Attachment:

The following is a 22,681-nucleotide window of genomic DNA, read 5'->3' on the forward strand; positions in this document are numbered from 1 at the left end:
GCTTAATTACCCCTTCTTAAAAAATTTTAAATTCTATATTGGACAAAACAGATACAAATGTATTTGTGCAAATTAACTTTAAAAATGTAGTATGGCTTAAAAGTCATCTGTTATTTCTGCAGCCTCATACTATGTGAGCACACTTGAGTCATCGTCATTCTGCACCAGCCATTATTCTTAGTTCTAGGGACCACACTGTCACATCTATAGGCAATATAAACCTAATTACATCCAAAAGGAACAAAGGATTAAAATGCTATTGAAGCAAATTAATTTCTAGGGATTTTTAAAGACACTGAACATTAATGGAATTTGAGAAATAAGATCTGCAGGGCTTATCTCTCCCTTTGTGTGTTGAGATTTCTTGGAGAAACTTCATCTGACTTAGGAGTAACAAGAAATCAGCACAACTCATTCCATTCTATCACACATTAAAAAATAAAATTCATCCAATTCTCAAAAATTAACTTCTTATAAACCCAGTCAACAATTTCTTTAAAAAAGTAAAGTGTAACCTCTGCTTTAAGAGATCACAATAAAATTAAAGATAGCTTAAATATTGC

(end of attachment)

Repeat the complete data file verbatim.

The following is a 22,681-nucleotide window of genomic DNA, read 5'->3' on the forward strand; positions in this document are numbered from 1 at the left end:
GCTTAATTACCCCTTCTTAAAAAATTTTAAATTCTATATTGGACAAAACAGATACAAATGTATTTGTGCAAATTAACTTTAAAAATGTAGTATGGCTTAAAAGTCATCTGTTATTTCTGCAGCCTCATACTATGTGAGCACACTTGAGTCATCGTCATTCTGCACCAGCCATTATTCTTAGTTCTAGGGACCACACTGTCACATCTATAGGCAATATAAACCTAATTACATCCAAAAGGAACAAAGGATTAAAATGCTATTGAAGCAAATTAATTTCTAGGGATTTTTAAAGACACTGAACATTAATGGAATTTGAGAAATAAGATCTGCAGGGCTTATCTCTCCCTTTGTGTGTTGAGATTTCTTGGAGAAACTTCATCTGACTTAGGAGTAACAAGAAATCAGCACAACTCATTCCATTCTATCACACATTAAAAAATAAAATTCATCCAATTCTCAAAAATTAACTTCTTATAAACCCAGTCAACAATTTCTTTAAAAAAGTAAAGTGTAACCTCTGCTTTAAGAGATCACAATAAAATTAAAGATAGCTTAAATATTGC